Underpinning its work the Enel Group has a solid system of ethics. This system is a dynamic collection of rules which is constantly oriented at introducing the best international practices which all the people who work in Enel and for Enel must comply with and apply in their daily work.
Code of Ethics
In 2002 Enel adopted the Code of Ethics, which expresses its commitments and responsibilities in the conduct of its affairs and corporate activities. This Code applies both in Italy and abroad, in light of the cultural, social and economic diversity of the various countries where Enel operates.
Policy on Human Rights
In order to enact the United Nations Guidelines on Business and Human Rights, in 2013 Enel approved the Policy on Human Rights, which sets out the commitments and responsibilities in regard to human rights entered into by employees of Enel SpA and of its subsidiaries, and promotes respect of the Policy by contractors, suppliers and commercial partners in its business relations.
Zero Tolerance of Corruption Plan
The Plan was adopted in 2006 and confirms the Group’s commitment to ensuring correctness and transparency in conducting corporate affairs and activities. All parts of the organization are responsible, as appropriate, for effective risk management by putting adequate control and monitoring systems into place.
As from January 2016, it has been possible to use a new online communication channel, only at Group level, to notify any violation or suspected violation of the compliance programs adopted by the Group or by the individual companies, such as: the Code of Ethics, the Policy on Human Rights, the Zero Tolerance of Corruption Plan, the Enel Global Compliance Program, the Organizational and Management Model ex Legislative Decree no. 231/2001 and the other national compliance models which may be adopted by the Group companies in conformity with local law (www.enel.ethicspoint.com).
During the analyses undertaken to ascertain possible violations of the Code of Ethics, no facts or events emerged involving the harming of the rights of minors, while in 4 cases the violations regarded issues relating to “work practices”: 2 cases referred to discriminatory conduct/mobbing and 2 regarded the corporate climate. For each confirmed violation, Enel has defined specific action plans.
Enel Global Compliance Program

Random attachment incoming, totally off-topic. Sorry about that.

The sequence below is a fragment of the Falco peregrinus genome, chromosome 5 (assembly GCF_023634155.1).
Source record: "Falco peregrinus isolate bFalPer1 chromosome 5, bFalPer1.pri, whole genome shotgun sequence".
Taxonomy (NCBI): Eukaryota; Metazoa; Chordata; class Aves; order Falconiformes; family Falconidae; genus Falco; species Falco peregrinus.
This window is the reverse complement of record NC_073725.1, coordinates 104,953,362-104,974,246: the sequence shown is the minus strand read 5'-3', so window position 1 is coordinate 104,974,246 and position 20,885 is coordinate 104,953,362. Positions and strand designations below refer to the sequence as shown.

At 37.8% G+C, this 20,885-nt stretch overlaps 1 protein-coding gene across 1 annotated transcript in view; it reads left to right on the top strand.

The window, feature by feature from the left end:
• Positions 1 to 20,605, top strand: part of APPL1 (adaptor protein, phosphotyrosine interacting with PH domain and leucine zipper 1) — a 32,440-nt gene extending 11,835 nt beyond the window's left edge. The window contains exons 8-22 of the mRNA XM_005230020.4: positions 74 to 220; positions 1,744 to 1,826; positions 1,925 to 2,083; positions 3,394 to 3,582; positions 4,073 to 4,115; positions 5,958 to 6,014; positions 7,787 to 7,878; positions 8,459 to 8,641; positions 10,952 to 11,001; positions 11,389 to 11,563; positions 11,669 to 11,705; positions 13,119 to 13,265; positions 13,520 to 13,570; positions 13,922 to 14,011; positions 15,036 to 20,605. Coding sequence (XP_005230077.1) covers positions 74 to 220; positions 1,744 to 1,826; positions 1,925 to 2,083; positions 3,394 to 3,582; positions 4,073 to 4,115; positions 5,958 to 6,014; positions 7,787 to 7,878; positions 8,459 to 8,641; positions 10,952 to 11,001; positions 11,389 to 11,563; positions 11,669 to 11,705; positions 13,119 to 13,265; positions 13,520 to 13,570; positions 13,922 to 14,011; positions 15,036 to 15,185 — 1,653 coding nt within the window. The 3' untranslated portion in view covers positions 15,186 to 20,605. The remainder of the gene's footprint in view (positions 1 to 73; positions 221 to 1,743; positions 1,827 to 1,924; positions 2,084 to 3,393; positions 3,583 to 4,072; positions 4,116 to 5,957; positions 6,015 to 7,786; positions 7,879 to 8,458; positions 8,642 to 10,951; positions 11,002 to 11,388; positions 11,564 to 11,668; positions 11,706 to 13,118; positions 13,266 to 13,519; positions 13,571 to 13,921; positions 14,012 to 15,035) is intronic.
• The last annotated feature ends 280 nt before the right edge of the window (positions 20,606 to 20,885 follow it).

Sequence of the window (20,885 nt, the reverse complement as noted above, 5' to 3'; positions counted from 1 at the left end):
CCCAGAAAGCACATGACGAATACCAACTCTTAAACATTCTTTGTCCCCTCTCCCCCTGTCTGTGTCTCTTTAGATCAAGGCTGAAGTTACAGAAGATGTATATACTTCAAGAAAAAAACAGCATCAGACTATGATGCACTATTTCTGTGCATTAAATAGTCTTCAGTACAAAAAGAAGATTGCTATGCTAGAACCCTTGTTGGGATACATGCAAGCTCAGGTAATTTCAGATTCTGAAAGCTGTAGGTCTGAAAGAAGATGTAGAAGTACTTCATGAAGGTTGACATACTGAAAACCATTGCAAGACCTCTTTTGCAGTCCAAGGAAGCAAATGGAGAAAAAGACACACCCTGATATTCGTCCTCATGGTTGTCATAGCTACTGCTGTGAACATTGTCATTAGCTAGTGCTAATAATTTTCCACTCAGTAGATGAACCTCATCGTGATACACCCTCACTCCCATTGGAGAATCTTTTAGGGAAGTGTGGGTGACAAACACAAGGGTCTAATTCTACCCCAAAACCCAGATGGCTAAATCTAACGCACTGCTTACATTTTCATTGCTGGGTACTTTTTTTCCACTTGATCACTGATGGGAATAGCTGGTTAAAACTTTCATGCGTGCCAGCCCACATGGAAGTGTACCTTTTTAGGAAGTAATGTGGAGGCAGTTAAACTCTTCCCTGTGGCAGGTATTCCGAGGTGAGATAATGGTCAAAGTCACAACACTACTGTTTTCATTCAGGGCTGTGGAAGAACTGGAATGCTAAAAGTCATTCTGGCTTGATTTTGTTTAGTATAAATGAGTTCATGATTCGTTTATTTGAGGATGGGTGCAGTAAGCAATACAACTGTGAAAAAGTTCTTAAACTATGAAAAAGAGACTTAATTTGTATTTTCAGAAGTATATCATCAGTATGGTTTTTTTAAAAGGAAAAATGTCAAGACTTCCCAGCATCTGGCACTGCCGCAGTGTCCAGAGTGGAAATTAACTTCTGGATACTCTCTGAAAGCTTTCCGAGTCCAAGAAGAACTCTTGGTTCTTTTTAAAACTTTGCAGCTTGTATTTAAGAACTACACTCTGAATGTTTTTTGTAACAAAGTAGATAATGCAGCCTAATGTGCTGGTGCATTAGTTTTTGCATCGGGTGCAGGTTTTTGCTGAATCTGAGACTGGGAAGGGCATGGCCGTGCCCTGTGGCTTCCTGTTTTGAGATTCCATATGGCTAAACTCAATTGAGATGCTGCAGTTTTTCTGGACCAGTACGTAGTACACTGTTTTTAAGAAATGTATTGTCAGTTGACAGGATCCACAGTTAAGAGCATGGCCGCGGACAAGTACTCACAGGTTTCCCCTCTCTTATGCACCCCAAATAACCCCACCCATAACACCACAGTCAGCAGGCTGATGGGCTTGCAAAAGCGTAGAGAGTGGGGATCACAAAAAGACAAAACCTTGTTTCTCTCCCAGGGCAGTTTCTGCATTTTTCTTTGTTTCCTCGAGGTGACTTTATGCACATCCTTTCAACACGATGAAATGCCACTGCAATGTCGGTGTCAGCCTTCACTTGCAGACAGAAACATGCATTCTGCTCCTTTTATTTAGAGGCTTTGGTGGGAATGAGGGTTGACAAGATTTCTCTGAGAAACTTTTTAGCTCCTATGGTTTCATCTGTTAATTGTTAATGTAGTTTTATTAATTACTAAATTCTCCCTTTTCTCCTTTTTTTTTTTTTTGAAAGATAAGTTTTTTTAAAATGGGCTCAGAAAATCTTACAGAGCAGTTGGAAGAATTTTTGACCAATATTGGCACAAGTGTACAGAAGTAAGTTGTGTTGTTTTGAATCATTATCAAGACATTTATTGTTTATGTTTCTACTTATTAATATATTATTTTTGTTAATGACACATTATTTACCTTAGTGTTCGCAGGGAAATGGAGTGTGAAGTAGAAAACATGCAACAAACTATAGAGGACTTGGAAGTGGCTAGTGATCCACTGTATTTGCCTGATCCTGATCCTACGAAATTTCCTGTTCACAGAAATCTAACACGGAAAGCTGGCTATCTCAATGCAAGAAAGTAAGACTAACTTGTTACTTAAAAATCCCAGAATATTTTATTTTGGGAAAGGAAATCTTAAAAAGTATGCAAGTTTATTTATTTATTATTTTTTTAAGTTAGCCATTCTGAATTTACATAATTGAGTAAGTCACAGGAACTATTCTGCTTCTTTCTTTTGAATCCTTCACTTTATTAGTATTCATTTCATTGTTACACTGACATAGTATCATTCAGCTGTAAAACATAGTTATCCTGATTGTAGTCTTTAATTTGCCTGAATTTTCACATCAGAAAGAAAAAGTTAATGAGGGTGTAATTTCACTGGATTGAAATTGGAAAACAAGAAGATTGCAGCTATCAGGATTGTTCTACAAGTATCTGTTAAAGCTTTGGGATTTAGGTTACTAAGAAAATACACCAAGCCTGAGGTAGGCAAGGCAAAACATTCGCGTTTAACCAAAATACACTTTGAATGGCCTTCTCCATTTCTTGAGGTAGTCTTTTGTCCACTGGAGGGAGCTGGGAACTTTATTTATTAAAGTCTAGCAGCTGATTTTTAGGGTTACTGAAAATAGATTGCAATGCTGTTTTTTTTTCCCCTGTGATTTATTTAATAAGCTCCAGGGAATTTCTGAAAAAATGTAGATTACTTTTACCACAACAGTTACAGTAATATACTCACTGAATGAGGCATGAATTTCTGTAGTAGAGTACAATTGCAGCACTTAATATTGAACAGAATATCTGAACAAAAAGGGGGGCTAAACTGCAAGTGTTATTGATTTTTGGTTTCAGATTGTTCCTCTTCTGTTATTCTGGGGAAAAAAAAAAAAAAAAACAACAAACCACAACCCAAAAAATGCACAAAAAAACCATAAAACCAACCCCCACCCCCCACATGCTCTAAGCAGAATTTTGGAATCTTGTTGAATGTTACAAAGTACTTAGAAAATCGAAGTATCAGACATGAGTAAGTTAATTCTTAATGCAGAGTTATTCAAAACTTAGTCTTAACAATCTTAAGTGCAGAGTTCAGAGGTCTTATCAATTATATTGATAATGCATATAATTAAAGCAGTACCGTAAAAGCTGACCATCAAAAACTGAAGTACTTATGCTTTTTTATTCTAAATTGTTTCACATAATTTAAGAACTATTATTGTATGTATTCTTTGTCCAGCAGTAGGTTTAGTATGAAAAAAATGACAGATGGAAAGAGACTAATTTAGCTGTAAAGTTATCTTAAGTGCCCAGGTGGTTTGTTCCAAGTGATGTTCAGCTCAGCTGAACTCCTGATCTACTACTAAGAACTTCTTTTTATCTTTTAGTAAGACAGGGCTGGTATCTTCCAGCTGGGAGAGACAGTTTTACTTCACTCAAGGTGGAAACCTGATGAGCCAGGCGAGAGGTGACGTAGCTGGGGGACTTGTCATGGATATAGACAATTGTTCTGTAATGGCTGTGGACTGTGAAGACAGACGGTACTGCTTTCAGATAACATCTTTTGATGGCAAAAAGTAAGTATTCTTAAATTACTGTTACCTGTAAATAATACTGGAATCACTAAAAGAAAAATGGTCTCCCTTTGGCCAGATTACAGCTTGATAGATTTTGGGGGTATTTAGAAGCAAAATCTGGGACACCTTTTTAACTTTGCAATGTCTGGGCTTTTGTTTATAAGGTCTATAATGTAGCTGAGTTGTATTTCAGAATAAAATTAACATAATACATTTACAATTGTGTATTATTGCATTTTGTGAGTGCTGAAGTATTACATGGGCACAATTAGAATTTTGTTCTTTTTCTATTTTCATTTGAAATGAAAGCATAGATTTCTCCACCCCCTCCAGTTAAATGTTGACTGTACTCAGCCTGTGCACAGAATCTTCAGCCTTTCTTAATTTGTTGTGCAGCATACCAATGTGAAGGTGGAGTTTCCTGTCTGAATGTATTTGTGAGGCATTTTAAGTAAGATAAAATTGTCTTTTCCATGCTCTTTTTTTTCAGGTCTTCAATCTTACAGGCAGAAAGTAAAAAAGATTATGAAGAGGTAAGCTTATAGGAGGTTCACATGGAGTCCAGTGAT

The Enel Global Compliance Program, which is aimed at the Group’s foreign companies, integrates, where they exist, any compliance programs (risk prevention models) adopted by those companies in conformity with local law. This document, which was approved by the Board of Directors of Enel SpA in September 2016, is inspired by the main international regulatory framework and qualifies as a governance instrument aimed at strengthening the Group’s ethical and professional commitment to prevent the committing of illegal acts abroad from which corporate criminal liability may arise together with the related reputational risks. The type of situation addressed in the Enel Global Compliance Program – which is accompanied by the provision of conduct standards and areas to be monitored by way of prevention – is based on illicit conduct which is generally considered as such in most countries, such as for example crimes of corruption, crimes against the Public Administration, false accounting, money-laundering, crimes committed in violation of the laws on occupational health and safety, environmental crimes, etc.
Organizational and Management Model
Legislative Decree no. 231/01 introduced into Italian law a regime of administrative (but de facto criminal) liability on companies, for some types of crimes committed by the related directors, executives or employees in the interests of or to the advantage of the companies themselves. Enel was the first company in Italy to adopt an Organizational and Management Model corresponding to the requirements of Legislative Decree no. 231/01 (231 Model) as early as 2002. Enel SpA started in 2015 and continued in 2016 a review of its 231 Model in order to take account of the regulatory update, which entailed an enlargement of the scope of the crimes which are considered relevant under Legislative Decree no. 231/01, as well as to align the Model to the organizational structure in force. In particular, a review was arranged of the General Part of the 231 Model and the updating of the Special Parts “G” (crimes of receiving stolen goods, money-laundering, use of money, goods or assets of illegal provenance and self-laundering), “H” (IT crimes and illicit processing of data) and “L” (environmental crimes).